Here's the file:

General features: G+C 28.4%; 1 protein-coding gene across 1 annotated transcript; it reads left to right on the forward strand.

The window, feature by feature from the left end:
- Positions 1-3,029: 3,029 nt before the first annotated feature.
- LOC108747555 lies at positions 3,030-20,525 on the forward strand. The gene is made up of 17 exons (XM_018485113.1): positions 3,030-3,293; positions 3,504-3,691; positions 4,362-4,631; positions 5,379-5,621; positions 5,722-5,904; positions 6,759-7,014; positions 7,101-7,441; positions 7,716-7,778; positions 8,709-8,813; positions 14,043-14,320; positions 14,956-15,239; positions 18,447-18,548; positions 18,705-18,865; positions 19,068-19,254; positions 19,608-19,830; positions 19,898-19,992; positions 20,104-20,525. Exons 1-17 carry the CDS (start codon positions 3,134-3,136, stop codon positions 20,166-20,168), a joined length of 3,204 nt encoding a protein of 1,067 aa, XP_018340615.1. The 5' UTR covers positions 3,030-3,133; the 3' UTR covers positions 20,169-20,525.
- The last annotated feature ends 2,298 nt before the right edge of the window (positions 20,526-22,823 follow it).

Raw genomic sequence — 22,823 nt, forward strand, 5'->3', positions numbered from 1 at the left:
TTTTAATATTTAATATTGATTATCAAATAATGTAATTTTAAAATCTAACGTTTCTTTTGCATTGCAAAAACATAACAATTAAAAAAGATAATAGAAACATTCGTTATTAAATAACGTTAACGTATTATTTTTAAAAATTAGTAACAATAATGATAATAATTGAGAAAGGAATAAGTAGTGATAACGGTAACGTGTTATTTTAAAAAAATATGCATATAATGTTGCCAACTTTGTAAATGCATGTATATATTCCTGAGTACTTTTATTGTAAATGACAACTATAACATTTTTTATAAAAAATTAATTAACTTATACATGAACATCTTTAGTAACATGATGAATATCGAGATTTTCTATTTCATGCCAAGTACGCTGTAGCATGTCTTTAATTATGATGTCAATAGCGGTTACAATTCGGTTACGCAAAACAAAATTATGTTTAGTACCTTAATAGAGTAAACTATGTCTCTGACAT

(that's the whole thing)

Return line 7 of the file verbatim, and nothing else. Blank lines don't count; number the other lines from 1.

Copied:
TTTTAATATTTAATATTGATTATCAAATAATGTAATTTTAAAATCTAACGTTTCTTTTGCATTGCAAAAACATAACAATTAAAAAAGATAATAGAAACATTCGTTATTAAATAACGTTAACGTATTATTTTTAAAAATTAGTAACAATAATGATAATAATTGAGAAAGGAATAAGTAGTGATAACGGTAACGTGTTATTTTAAAAAAATATGCATATAATGTTGCCAACTTTGTAAATGCATGTATATATTCCTGAGTACTTTTATTGTAAATGACAACTATAACATTTTTTATAAAAAATTAATTAACTTATACATGAACATCTTTAGTAACATGATGAATATCGAGATTTTCTATTTCATGCCAAGTACGCTGTAGCATGTCTTTAATTATGATGTCAATAGCGGTTACAATTCGGTTACGCAAAACAAAATTATGTTTAGTACCTTAATAGAGTAAACTATGTCTCTGACAT